Friday, July 4, 2008

Brief Thoughts on Fantasy Writers

I set a schedule for myself to start at 6:30 a.m., but of course I've been online all morning checking out the blogs. Really gotta stop this habit. I'm two hours behind.

I've been thinking a bit, in brief interludes between practicing and composing and teaching (I have some time on my hands right now), about fantasy writers who really know their history. You can feel it as you read. Gene Wolfe is a good example of this in his Book of the New Sun (at least the first half; I haven't gotten around to reading the second half yet). But the MC, Severian, is an apprentice in the Torturers' Guild. The detail with which he infuses this guild and the world surrounding it is rather astounding. Many fantasy writers tend to gloss over the small details in the hopes the reader won't notice. The result being of course that you can't imagine the world the writer tried to build. Somehow the supernatural elements become the only thing holding the story together. But with Wolfe, the supernatural takes a backseat to Severian's story. You accept the supernatural along with everything else. He's one of those writers who can make you believe in the supernatural. (He's also one of those writers who makes me want to impale myself on my pen.)

But in reading the first half of this series, I almost felt as if I was reading a slice of history—one that was so real that so-called accurate history, with its absence of witchcraft and the supernatural, is some bastardized account of what really happened back in the good ol' days. And you can tell Wolfe has read a lot. It's just something that wafts off the pages.

Neil Gaiman and Rowling are another two I can tell really know their history, mythic and otherwise. I'm looking forward to reading John Crowley's Aegypt series, too.

But now that I'm going back to school, I'm fighting guilt when I read. It feels too luxurious to read fiction. I have some blogs I use for my teaching, and I don't post to those nearly enough, so I'm trying to refresh myself on music history and so forth (interesting reads in themselves). Just trying to use this time to prepare as much as I can.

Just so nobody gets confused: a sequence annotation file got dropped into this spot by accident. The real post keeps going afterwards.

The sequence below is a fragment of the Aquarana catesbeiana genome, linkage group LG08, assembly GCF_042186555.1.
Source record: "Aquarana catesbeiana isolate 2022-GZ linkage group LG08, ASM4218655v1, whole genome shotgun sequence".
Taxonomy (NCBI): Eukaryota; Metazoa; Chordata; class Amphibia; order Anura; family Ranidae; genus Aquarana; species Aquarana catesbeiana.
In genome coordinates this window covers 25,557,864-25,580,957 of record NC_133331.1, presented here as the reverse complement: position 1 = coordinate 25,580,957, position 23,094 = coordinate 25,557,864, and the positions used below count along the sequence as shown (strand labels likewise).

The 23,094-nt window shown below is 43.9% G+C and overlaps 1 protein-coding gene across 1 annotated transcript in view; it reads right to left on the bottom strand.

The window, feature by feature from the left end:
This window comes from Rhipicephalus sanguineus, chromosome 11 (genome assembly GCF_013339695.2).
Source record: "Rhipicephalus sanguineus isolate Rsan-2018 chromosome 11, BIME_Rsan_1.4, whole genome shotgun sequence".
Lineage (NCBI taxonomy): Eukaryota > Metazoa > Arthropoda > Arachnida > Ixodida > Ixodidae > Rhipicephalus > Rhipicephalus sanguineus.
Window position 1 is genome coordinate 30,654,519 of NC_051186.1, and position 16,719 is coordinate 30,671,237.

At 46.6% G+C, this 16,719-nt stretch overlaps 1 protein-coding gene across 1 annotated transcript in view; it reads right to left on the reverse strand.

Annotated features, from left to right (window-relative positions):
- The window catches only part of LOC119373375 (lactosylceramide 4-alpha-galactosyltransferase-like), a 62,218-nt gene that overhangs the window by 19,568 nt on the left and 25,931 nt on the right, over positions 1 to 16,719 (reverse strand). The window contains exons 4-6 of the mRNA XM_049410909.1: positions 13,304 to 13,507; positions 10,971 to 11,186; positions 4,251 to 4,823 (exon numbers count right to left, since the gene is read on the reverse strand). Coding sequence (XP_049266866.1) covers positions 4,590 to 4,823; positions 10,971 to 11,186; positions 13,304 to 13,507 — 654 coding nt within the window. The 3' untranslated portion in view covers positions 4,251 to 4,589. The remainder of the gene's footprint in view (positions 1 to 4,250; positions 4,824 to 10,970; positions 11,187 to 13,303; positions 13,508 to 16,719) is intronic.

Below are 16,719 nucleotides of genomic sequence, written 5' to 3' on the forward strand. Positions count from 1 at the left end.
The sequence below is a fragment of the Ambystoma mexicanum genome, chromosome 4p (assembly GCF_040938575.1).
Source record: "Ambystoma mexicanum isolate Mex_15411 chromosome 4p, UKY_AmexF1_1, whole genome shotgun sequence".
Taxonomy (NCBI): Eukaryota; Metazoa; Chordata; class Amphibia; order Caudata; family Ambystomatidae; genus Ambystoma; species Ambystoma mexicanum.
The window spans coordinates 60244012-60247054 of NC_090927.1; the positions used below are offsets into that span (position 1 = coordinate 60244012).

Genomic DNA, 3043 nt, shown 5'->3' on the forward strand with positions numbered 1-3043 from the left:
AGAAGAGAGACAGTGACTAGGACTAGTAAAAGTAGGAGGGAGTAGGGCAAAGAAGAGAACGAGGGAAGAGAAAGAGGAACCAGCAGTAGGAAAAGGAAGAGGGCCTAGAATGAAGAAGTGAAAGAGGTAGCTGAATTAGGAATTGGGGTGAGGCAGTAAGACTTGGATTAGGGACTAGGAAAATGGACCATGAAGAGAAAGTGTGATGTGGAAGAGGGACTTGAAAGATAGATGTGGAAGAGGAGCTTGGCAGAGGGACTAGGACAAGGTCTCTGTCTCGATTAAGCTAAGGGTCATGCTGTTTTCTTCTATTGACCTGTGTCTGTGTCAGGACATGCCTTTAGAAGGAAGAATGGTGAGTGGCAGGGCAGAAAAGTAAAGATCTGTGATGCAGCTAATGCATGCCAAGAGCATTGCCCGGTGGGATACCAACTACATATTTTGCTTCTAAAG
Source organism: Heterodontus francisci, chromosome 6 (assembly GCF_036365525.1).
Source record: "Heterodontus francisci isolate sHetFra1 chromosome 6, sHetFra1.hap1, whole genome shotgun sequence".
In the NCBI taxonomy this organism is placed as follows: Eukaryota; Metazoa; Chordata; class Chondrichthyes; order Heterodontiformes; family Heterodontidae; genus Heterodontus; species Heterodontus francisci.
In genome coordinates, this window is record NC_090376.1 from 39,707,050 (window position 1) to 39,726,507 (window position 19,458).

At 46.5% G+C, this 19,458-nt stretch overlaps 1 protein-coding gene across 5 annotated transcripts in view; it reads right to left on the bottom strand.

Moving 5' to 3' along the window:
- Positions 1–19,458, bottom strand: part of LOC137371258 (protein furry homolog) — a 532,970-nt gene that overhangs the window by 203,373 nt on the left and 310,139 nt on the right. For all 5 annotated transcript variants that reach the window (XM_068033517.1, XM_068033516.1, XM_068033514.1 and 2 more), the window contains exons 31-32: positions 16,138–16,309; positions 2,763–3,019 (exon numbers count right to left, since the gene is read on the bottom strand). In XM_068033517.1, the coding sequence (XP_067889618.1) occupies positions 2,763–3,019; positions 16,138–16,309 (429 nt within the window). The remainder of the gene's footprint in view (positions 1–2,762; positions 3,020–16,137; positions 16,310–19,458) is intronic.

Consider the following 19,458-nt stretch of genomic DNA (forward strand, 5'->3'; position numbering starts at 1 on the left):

One thing I notice when I read music history now is that I absorb a lot more regarding time and place and the political/historical situations surrounding the development of music. I think this is because of my interlude into reading so much in the last four years.

So what about you? Do you notice that your favorite writers are sort of unpaid historians as well? (Not that a few of these writers don't make up for that in their royalty checks . . . )


writtenwyrdd said...

I believe that a great fantasist is not necessarily a good historian, but someone who understands the things that affect humanity and societies. They can thus create a plausible history and background for the worlds they write--or possibly they are just presenting readers with the right combination of facts and conclusions that make the world realistic.

And Gene Wolfe? Every time I sit down to write I want to write like him. The man's a genius.

Just noticed I'm on your blog roll. Thanks!

Also, re reading. It's never a waste. And sometimes you need to recharge your batteries. What better than either exercise or a good read for that? You'll give more to teaching if you give a little more to yourself to stoke the inspirational flame, you know?

freddie said...

Yep, I know you're right, WW, but I still can't help but feel guilty. On the other hand, one of the best compositions I've written (if I may pat myself on the back; I won't break my neck doing it . . . promise!) was inspired by Ray Bradbury's Something Wicked This Way Comes. So I comfort myself knowing that.

OTOH, I feel pretty far behind my soon-to-be-colleagues (school). I've spent a good four or five years away from music. Feel like I'm playing catch-up. But I'm trying to separate work and play so that I don't work and work and work myself into the ground like I did last time. I just eventually burned out. So reading is my way to keep that from happening again. I'm just trying to remember that. Sigh.

And you're right about the recharging batteries, insights, etc. That's something to remember, too.

You're welcome on the link! Didn't think you'd mind . . .

Robin S. said...

Hey freddie,

I agree with yu about JK Rowling - that's pretty much the only fantasy that I've read- but you could feel her classics/history background in her prose, and I liked that.

I'm with you on the blog time thing - I'm having to cut back - I'm trying to find the balance so I can still enjoy my friends and what they have to say - but dig down into my writing/work - it's a tough one.

Kristin said...

Interesting to know.